The dual scourges of corruption and organized crime are behind the near-extinction of the vaquita marina porpoise, according to an academic at the National Autonomous University (UNAM).
Rodrigo Medellín said yesterday that authorities have failed to enforce the law to prosecute people who engage in the illegal practices of totoaba fishing and trafficking, suggesting that impunity is linked to corruption in the nation’s law enforcement agencies.
“The federal government has invested a lot of money in the protection strategy for the vaquita marina; in 2015 alone it invested [US] $70 million, but it hasn’t been enough because organized crime has been a factor that has affected this species,” he said.
The researcher at the UNAM Institute of Ecology added, “the application of justice is needed, the laws we have are good; however, we need to enforce them.”
The vaquita porpoises are often bycatch in the gill nets used in the upper Gulf of California to catch totoaba, whose swim bladder is considered both a delicacy and an aphrodisiac in China and can fetch prices that make it more lucrative than cocaine.
A 2017 investigation by the non-governmental organization Environmental Investigation Agency determined that eight criminal groups with links to drug cartels and human-trafficking organizations control the illegal fishing and trafficking of the species.
To increase prosecution rates, Medellín also said that more environmental legislation training is required in Mexico’s law enforcement agencies.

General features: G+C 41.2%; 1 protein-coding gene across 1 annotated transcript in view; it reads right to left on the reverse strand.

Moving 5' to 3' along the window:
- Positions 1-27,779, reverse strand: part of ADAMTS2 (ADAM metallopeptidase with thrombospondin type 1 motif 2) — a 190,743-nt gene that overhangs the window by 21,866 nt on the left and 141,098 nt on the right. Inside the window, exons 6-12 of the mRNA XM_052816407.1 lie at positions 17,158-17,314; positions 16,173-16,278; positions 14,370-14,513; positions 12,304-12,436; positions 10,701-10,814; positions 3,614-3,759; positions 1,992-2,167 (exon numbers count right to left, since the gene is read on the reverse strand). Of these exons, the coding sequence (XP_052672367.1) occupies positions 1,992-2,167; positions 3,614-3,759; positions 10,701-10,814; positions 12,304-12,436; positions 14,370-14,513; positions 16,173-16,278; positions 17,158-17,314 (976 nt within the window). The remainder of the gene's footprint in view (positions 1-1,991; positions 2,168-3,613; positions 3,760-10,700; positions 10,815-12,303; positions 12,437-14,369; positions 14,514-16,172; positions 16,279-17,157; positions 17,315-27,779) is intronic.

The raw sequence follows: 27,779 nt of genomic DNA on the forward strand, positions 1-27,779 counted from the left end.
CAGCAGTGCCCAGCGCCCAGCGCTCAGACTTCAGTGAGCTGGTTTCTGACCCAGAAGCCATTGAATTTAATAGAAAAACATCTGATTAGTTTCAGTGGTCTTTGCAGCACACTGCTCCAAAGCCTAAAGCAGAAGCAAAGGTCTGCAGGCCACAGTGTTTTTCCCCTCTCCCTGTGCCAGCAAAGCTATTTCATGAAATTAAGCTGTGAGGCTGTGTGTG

“There is a lack of law enforcement [and] legal knowledge, and what’s also needed is for prosecutor’s offices to be able to get appropriate evidence so that the judge has everything [required] to put the criminals in jail,” Medellín said.
The researcher also said that better international cooperation between Mexico, the United States and China is needed, not just to stop trafficking of totoaba, but also to reduce demand for its swim bladder.
Trinational talks between the countries last year led to the creation of a task force, while Mexican authorities have also implemented new measures to save the vaquita, such as a recent program which aimed to capture the porpoises and protect and breed them in captivity.
However, it was scrapped after the death of a female vaquita and the capture of an immature calf that had to be released after it showed signs of stress.
But last month, the head of the federal Secretariat of the Environment and Natural Resources (Semarnat) asserted that the endangered species “would not disappear” and that efforts to save the vaquita porpoise are continuing.
It is estimated that there are only around 30 vaquitas remaining. Their plight has captured the attention of some high-profile names, including actor Leonardo DiCaprio and Mexico’s richest man, Carlos Slim, who last year signed an agreement to save the critically endangered porpoise.
A march called “Procession in Honor of the Vaquita Marina” to raise further awareness about the mammal’s dire predicament will be held tomorrow in Mexico City.
Source: El Universal (sp)